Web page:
The S&P/TSX Composite Index closed down 166.27 points, or 0.86%, at 19,107.77. The materials sector took a particularly harsh bruising, losing 2.2%, as gold prices fell due to a surge in the U.S. dollar making the commodity less attractive to global investors. U.S. gold futures settled down 0.7% at $1,822.80.

The energy sector gained 1.33% as oil prices rose to an eight-week high amid data showing inventory drawdowns in the U.S. and fresh forecasts for energy demand. .

U.S. West Texas Intermediate (WTI) crude rose 80 cents, or 1.2%, to settle at $66.08. That was the highest close for Brent since March 11 and for WTI since March 5.

The International Energy Agency (IEA) said in its monthly report that oil demand is already outstripping supply and the shortfall is expected to widen even if Iran boosts exports. Similarly, the Organization of the Petroleum Exporting Countries (OPEC) on Tuesday stuck to a forecast for a strong recovery in world oil demand in 2021, with growth in China and the United States outweighing the impact of the coronavirus crisis in India.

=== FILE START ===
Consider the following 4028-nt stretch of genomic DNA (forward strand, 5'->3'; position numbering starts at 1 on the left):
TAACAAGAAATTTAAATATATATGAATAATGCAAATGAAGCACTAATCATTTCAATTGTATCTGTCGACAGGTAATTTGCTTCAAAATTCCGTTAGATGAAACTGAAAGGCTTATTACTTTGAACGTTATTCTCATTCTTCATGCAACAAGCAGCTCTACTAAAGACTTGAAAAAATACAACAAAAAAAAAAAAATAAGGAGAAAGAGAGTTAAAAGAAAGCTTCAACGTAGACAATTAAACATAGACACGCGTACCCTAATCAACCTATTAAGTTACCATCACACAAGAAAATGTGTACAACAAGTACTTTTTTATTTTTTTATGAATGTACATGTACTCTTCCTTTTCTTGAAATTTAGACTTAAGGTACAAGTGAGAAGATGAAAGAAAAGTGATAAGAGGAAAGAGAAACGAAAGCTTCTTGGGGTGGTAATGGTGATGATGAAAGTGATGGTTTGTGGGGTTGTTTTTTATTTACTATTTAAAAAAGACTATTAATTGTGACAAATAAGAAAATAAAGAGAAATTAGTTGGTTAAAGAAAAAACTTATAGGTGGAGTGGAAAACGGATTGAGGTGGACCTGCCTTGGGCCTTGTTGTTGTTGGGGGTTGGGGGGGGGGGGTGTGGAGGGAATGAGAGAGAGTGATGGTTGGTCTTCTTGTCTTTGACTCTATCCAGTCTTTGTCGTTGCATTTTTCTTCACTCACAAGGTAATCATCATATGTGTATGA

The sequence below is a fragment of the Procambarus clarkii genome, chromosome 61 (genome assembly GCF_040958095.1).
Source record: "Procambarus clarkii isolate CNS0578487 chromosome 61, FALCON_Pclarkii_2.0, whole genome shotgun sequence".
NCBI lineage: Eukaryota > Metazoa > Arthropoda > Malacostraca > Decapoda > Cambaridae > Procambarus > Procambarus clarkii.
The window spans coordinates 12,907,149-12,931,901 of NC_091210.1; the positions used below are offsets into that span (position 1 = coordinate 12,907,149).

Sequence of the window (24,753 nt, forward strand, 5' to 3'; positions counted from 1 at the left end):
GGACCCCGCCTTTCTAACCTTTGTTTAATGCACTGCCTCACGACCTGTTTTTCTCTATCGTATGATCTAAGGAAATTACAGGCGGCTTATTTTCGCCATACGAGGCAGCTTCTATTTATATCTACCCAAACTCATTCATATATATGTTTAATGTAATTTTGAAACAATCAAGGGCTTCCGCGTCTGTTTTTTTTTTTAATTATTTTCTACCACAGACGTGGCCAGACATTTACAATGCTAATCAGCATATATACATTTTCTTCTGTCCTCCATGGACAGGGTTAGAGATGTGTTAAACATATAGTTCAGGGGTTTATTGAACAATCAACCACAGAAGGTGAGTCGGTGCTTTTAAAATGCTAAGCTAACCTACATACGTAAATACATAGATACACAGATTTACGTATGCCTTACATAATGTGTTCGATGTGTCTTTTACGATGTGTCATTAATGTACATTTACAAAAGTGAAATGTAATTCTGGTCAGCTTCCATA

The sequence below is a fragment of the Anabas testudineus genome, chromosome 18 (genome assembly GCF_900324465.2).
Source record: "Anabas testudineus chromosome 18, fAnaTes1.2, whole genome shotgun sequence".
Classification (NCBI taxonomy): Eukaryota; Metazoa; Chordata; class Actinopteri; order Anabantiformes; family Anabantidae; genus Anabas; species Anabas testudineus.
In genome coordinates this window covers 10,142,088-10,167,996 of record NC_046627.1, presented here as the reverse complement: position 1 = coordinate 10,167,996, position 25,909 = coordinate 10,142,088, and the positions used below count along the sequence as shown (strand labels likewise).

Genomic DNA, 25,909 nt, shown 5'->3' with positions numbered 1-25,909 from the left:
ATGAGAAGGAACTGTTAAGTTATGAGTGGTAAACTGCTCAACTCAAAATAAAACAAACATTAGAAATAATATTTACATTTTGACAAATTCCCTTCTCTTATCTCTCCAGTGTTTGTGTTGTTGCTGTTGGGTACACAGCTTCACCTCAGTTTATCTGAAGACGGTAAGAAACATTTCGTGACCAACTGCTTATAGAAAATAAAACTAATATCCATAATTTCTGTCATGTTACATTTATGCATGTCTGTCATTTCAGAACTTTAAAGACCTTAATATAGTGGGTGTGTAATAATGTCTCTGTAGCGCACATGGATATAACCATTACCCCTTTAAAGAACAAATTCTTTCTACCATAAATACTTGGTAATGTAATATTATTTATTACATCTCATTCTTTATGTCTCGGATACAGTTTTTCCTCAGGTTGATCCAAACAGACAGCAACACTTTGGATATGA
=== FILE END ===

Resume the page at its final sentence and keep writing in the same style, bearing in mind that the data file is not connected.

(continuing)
Story continues below advertisement

The Dow Jones Industrial Average fell 681.5 points, or 1.99%, to 33,587.66, the S&P 500 lost 89.06 points, or 2.14%, to 4,063.04 and the Nasdaq Composite dropped 357.75 points, or 2.67%, to 13,031.68.

Of the 11 major sectors in the S&P 500, 10 closed in negative territory, with consumer discretionary down most. Energy was the sole gainer, advancing 0.1%, boosted by rising crude prices.

The CBOE Volatility index, a gauge of market anxiety, close at 27.64, its highest level since March 4.